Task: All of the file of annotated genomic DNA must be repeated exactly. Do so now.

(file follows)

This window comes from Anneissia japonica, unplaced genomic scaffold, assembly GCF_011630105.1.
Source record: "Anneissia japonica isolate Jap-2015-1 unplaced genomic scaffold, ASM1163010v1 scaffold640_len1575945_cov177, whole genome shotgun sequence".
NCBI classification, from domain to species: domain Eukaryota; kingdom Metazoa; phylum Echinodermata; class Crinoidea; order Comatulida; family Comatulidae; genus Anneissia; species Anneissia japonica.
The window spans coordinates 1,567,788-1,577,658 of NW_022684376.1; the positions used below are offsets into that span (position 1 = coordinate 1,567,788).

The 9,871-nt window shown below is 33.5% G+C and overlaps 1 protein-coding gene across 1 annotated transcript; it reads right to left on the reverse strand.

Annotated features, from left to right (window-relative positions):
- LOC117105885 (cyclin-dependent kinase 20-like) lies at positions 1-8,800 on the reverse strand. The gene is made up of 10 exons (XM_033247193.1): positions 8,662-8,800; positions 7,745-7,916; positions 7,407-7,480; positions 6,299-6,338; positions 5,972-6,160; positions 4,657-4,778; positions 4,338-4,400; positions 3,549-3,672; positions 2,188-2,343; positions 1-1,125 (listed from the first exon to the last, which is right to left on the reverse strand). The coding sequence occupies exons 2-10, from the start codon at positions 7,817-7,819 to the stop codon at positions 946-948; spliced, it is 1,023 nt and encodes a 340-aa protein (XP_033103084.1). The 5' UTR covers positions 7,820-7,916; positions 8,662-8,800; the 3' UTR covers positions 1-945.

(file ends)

This window comes from Anneissia japonica, unplaced genomic scaffold, assembly GCF_011630105.1.
Source record: "Anneissia japonica isolate Jap-2015-1 unplaced genomic scaffold, ASM1163010v1 scaffold640_len1575945_cov177, whole genome shotgun sequence".
NCBI classification, from domain to species: domain Eukaryota; kingdom Metazoa; phylum Echinodermata; class Crinoidea; order Comatulida; family Comatulidae; genus Anneissia; species Anneissia japonica.
The window spans coordinates 1,567,788-1,577,658 of NW_022684376.1; the positions used below are offsets into that span (position 1 = coordinate 1,567,788).

The 9,871-nt window shown below is 33.5% G+C and overlaps 1 protein-coding gene across 1 annotated transcript; it reads right to left on the reverse strand.

Annotated features, from left to right (window-relative positions):
- LOC117105885 (cyclin-dependent kinase 20-like) lies at positions 1-8,800 on the reverse strand. The gene is made up of 10 exons (XM_033247193.1): positions 8,662-8,800; positions 7,745-7,916; positions 7,407-7,480; positions 6,299-6,338; positions 5,972-6,160; positions 4,657-4,778; positions 4,338-4,400; positions 3,549-3,672; positions 2,188-2,343; positions 1-1,125 (listed from the first exon to the last, which is right to left on the reverse strand). The coding sequence occupies exons 2-10, from the start codon at positions 7,817-7,819 to the stop codon at positions 946-948; spliced, it is 1,023 nt and encodes a 340-aa protein (XP_033103084.1). The 5' UTR covers positions 7,820-7,916; positions 8,662-8,800; the 3' UTR covers positions 1-945.